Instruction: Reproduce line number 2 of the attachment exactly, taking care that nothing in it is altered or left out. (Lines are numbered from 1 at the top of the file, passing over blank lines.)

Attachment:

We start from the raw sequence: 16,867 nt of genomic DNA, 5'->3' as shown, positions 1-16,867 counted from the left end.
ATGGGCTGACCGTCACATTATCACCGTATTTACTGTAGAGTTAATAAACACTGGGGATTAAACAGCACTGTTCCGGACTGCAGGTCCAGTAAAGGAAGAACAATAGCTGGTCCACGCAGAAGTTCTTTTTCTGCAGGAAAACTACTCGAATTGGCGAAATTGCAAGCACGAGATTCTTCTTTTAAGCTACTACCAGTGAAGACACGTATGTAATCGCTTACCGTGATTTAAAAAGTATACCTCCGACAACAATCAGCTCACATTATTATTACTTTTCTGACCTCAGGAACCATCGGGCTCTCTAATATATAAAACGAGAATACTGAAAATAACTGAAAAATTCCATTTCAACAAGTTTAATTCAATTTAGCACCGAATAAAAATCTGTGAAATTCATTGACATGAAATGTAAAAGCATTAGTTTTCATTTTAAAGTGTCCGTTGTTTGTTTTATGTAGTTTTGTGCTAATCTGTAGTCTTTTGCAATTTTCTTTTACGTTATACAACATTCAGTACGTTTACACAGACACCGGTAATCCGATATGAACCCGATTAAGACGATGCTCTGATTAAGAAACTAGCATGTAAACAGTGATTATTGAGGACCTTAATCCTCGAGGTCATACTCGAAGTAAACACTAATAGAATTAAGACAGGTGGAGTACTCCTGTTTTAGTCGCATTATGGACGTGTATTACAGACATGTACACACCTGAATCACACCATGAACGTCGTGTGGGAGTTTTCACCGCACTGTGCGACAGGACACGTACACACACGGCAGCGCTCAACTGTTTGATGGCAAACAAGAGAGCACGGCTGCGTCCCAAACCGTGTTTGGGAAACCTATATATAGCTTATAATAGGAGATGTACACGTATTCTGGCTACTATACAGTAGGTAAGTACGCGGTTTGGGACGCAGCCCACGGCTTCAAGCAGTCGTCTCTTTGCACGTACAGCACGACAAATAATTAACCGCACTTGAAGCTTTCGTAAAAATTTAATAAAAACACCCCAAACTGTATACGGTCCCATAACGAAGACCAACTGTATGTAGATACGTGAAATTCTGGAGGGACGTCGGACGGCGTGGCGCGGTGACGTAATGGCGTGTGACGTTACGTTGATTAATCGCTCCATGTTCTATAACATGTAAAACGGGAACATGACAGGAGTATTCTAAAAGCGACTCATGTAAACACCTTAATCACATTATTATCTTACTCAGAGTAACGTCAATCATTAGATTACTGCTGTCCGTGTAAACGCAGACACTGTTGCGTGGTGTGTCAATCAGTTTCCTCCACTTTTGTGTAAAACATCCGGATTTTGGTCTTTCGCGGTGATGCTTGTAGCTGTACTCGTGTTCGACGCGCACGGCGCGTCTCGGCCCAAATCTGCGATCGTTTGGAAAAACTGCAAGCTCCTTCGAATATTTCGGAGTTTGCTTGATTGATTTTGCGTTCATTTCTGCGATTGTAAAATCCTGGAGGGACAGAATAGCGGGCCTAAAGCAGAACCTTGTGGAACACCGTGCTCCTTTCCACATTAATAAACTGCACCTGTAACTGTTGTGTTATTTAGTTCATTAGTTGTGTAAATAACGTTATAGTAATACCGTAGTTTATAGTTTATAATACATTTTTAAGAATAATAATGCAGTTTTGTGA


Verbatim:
ATGGGCTGACCGTCACATTATCACCGTATTTACTGTAGAGTTAATAAACACTGGGGATTAAACAGCACTGTTCCGGACTGCAGGTCCAGTAAAGGAAGAACAATAGCTGGTCCACGCAGAAGTTCTTTTTCTGCAGGAAAACTACTCGAATTGGCGAAATTGCAAGCACGAGATTCTTCTTTTAAGCTACTACCAGTGAAGACACGTATGTAATCGCTTACCGTGATTTAAAAAGTATACCTCCGACAACAATCAGCTCACATTATTATTACTTTTCTGACCTCAGGAACCATCGGGCTCTCTAATATATAAAACGAGAATACTGAAAATAACTGAAAAATTCCATTTCAACAAGTTTAATTCAATTTAGCACCGAATAAAAATCTGTGAAATTCATTGACATGAAATGTAAAAGCATTAGTTTTCATTTTAAAGTGTCCGTTGTTTGTTTTATGTAGTTTTGTGCTAATCTGTAGTCTTTTGCAATTTTCTTTTACGTTATACAACATTCAGTACGTTTACACAGACACCGGTAATCCGATATGAACCCGATTAAGACGATGCTCTGATTAAGAAACTAGCATGTAAACAGTGATTATTGAGGACCTTAATCCTCGAGGTCATACTCGAAGTAAACACTAATAGAATTAAGACAGGTGGAGTACTCCTGTTTTAGTCGCATTATGGACGTGTATTACAGACATGTACACACCTGAATCACACCATGAACGTCGTGTGGGAGTTTTCACCGCACTGTGCGACAGGACACGTACACACACGGCAGCGCTCAACTGTTTGATGGCAAACAAGAGAGCACGGCTGCGTCCCAAACCGTGTTTGGGAAACCTATATATAGCTTATAATAGGAGATGTACACGTATTCTGGCTACTATACAGTAGGTAAGTACGCGGTTTGGGACGCAGCCCACGGCTTCAAGCAGTCGTCTCTTTGCACGTACAGCACGACAAATAATTAACCGCACTTGAAGCTTTCGTAAAAATTTAATAAAAACACCCCAAACTGTATACGGTCCCATAACGAAGACCAACTGTATGTAGATACGTGAAATTCTGGAGGGACGTCGGACGGCGTGGCGCGGTGACGTAATGGCGTGTGACGTTACGTTGATTAATCGCTCCATGTTCTATAACATGTAAAACGGGAACATGACAGGAGTATTCTAAAAGCGACTCATGTAAACACCTTAATCACATTATTATCTTACTCAGAGTAACGTCAATCATTAGATTACTGCTGTCCGTGTAAACGCAGACACTGTTGCGTGGTGTGTCAATCAGTTTCCTCCACTTTTGTGTAAAACATCCGGATTTTGGTCTTTCGCGGTGATGCTTGTAGCTGTACTCGTGTTCGACGCGCACGGCGCGTCTCGGCCCAAATCTGCGATCGTTTGGAAAAACTGCAAGCTCCTTCGAATATTTCGGAGTTTGCTTGATTGATTTTGCGTTCATTTCTGCGATTGTAAAATCCTGGAGGGACAGAATAGCGGGCCTAAAGCAGAACCTTGTGGAACACCGTGCTCCTTTCCACATTAATAAACTGCACCTGTAACTGTTGTGTTATTTAGTTCATTAGTTGTGTAAATAACGTTATAGTAATACCGTAGTTTATAGTTTATAATACATTTTTAAGAATAATAATGCAGTTTTGTGA